I never felt that I was good enough to portray myself on film. Clifton Collins Jr. is not good enough to be Clifton Collins Jr. But I could present to you this other character. I saw this dude in the hood that was very intriguing to me. I saw this other kid walking on the street. I was hanging out with my redneck uncles and I can create a character. Unbeknownst to myself, I was exercising survival tools. When I went to hang out with the homies in the hood, the Latino ones, I would act and speak accordingly.

When I was hanging out with my Crip friends, I would switch to the ebonics that I exercised. Let me present that to you most recently with John Hawkes in Small Town Crime. But the truth of the matter is, it was a tool of survival. Growing up around so many difficult cultures and having to travel, and not having a father figure, I was always being inspired and influenced by others. As a kid, I would imitate the characters that my grandfather would act with, whether it was John Wayne or Walter Brennan. I would do these voices as a kid.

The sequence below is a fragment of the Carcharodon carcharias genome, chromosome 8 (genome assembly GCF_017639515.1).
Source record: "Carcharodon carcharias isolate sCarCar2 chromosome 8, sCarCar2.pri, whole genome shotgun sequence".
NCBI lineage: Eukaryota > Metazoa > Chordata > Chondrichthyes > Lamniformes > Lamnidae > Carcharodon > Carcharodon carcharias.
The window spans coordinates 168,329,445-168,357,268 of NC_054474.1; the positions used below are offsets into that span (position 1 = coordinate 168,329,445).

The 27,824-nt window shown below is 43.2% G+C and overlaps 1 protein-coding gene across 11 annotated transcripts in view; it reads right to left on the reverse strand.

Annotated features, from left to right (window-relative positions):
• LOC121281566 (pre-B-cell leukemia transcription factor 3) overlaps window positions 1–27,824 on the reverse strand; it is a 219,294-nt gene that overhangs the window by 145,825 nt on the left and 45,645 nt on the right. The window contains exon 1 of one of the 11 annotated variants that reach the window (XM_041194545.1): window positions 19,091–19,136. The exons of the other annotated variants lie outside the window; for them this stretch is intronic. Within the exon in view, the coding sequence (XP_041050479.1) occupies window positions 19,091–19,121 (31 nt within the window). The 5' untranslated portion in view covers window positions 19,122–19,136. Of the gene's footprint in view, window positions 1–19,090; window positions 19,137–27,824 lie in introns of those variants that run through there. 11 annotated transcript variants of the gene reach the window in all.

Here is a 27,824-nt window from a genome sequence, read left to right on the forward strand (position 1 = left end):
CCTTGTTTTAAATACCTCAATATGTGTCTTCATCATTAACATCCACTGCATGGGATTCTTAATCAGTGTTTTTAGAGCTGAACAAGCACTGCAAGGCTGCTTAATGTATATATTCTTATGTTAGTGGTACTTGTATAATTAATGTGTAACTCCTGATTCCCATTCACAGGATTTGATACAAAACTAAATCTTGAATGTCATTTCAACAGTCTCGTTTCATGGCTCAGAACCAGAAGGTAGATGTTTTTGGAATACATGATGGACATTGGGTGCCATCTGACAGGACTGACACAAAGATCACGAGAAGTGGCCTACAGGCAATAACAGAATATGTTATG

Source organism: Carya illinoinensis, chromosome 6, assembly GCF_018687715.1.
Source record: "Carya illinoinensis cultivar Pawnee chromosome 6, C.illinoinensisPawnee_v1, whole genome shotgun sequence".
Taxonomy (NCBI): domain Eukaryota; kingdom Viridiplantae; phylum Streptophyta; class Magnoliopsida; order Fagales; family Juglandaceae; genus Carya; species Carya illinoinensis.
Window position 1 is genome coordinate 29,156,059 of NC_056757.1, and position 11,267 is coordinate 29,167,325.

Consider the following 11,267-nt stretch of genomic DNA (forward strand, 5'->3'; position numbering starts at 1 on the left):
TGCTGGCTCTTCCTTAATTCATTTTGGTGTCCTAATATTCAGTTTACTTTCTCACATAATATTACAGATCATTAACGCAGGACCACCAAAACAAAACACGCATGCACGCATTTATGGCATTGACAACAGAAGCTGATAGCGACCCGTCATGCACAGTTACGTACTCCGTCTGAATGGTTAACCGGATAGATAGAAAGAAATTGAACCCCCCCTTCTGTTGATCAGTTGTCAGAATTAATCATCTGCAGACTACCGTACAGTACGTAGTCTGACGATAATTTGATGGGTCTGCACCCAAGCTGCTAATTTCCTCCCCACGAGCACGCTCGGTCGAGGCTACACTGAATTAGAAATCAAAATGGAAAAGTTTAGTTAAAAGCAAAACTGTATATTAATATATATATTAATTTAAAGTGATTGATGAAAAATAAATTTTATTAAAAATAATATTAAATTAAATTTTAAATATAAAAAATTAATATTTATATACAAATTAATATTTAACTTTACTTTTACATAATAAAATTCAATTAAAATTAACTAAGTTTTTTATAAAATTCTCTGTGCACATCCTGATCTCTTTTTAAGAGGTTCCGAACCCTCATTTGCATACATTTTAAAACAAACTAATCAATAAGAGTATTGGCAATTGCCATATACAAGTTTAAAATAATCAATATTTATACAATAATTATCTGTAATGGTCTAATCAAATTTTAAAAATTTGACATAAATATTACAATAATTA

Not only is Westworld debuting this month, Super Troopers 2 is coming out too. How’d you get involved in that?
I'm a fan of Super Troopers. I'm friends with all the Broken Lizards. They're great guys, and they're fans of mine, which is weird to even say. They reached out to me to help them with this film. There were a couple of surprises involved with that film as well. It was weird because I was like, "Guys, why don't we get a big name, like an Anthony Hopkins, Sam Jackson, or Morgan Freeman?" They were like, "No, you're great. You're the guy we want.” I hooked them up with Emmanuelle Chriqui, who ended up playing the lead actress in it. This is a great cast, including Linda Carter and all kinds of great people.